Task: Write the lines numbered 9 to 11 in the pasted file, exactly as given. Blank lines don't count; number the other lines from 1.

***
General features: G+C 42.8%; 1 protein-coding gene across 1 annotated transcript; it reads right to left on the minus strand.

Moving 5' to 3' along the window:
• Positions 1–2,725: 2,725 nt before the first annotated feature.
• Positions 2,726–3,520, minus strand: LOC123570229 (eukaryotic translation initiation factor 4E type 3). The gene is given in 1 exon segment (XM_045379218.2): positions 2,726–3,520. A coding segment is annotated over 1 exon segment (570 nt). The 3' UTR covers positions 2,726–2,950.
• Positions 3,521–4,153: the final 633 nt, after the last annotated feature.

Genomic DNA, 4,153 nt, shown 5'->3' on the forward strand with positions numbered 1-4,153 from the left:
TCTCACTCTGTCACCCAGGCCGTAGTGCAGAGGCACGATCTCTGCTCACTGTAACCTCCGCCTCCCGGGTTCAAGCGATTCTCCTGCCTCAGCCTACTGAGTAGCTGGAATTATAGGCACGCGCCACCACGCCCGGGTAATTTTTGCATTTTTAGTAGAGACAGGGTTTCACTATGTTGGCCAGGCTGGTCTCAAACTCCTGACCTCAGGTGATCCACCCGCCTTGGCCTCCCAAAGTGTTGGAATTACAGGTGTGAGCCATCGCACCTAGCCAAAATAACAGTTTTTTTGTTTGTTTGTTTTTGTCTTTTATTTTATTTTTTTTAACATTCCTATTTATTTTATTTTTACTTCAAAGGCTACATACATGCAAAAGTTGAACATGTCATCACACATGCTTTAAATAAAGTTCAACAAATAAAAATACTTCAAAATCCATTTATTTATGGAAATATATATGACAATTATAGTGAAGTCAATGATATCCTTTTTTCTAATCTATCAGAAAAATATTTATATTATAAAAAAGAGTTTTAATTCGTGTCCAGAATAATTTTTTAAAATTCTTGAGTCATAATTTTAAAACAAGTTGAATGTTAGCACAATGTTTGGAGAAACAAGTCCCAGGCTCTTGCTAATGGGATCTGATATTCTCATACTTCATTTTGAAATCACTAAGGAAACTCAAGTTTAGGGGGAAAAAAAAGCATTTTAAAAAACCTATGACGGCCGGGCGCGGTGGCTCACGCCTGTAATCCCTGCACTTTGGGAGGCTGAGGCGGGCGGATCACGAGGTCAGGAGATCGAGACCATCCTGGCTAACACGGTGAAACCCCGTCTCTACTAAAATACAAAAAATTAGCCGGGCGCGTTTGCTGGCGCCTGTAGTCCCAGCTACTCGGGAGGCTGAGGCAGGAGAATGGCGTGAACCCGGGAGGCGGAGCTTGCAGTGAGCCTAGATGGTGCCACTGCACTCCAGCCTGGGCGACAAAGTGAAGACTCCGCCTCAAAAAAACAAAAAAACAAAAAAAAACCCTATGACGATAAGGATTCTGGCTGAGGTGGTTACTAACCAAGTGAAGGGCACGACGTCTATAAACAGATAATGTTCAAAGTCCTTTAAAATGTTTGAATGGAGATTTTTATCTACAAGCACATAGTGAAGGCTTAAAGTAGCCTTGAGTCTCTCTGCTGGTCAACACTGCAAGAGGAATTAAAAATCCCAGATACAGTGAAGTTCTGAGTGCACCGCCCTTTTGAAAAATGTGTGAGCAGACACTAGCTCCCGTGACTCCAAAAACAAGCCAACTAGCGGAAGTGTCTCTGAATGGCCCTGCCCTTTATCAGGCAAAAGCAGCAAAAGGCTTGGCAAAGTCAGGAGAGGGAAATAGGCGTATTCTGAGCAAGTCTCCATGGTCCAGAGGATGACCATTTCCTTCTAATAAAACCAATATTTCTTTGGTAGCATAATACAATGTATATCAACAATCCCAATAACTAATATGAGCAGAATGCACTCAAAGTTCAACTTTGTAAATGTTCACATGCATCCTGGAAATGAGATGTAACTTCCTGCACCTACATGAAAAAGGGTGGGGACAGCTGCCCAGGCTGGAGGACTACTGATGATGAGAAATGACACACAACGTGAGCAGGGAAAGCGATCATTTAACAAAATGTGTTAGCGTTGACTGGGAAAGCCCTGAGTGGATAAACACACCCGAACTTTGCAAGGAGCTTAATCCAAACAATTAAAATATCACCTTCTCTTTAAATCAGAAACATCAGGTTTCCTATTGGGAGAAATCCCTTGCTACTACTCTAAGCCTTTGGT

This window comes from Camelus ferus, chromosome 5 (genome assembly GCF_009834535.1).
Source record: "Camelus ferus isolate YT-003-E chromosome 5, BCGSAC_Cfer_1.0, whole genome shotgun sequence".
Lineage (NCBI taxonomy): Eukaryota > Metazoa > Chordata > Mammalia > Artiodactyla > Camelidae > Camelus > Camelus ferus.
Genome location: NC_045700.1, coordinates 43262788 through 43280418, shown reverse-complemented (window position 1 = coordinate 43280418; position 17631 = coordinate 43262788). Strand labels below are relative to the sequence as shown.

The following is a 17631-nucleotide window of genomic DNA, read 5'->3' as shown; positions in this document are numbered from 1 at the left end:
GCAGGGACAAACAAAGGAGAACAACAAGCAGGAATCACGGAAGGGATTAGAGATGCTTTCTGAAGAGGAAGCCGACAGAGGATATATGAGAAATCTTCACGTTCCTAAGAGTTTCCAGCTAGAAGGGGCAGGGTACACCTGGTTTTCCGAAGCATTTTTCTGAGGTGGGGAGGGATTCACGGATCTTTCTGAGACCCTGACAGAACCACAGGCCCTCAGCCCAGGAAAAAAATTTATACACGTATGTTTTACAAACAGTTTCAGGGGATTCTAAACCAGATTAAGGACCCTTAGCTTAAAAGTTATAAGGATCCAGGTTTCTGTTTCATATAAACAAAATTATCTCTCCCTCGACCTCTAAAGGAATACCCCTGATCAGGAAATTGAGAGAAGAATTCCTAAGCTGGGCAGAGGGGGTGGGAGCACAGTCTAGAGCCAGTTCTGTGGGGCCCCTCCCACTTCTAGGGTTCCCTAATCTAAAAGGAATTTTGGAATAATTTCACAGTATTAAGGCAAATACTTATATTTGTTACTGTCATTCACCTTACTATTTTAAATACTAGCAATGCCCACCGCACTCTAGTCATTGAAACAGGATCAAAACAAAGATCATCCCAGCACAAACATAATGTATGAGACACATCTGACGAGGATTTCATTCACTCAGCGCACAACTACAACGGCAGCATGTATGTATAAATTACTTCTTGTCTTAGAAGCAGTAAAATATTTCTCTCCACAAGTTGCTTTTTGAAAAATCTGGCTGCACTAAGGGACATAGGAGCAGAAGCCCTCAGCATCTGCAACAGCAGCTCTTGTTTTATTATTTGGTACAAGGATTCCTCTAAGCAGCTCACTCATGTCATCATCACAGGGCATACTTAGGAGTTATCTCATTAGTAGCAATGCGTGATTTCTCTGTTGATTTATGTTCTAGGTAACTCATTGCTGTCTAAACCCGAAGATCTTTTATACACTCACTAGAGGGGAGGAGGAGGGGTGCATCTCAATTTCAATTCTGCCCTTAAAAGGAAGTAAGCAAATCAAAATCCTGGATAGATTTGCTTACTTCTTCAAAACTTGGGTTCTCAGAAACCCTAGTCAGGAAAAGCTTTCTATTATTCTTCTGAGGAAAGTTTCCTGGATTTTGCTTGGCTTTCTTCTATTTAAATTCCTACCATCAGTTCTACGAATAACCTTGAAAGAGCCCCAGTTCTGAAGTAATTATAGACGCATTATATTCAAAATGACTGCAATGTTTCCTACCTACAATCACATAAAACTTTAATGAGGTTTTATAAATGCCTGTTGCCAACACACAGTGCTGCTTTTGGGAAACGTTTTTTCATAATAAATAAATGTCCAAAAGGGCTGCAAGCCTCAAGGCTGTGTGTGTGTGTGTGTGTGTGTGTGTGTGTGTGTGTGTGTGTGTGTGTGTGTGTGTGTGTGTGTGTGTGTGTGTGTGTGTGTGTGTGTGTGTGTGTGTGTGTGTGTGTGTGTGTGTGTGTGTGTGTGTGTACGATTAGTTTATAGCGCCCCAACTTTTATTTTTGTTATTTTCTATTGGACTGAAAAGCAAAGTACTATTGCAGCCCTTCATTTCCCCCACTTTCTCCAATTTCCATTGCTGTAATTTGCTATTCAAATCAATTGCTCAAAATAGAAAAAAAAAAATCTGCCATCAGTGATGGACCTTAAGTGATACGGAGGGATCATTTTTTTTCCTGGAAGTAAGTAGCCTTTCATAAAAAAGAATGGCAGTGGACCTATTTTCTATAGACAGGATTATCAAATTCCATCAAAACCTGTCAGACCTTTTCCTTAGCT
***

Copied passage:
Source record: "Camelus ferus isolate YT-003-E chromosome 5, BCGSAC_Cfer_1.0, whole genome shotgun sequence".
Lineage (NCBI taxonomy): Eukaryota > Metazoa > Chordata > Mammalia > Artiodactyla > Camelidae > Camelus > Camelus ferus.
Genome location: NC_045700.1, coordinates 43262788 through 43280418, shown reverse-complemented (window position 1 = coordinate 43280418; position 17631 = coordinate 43262788). Strand labels below are relative to the sequence as shown.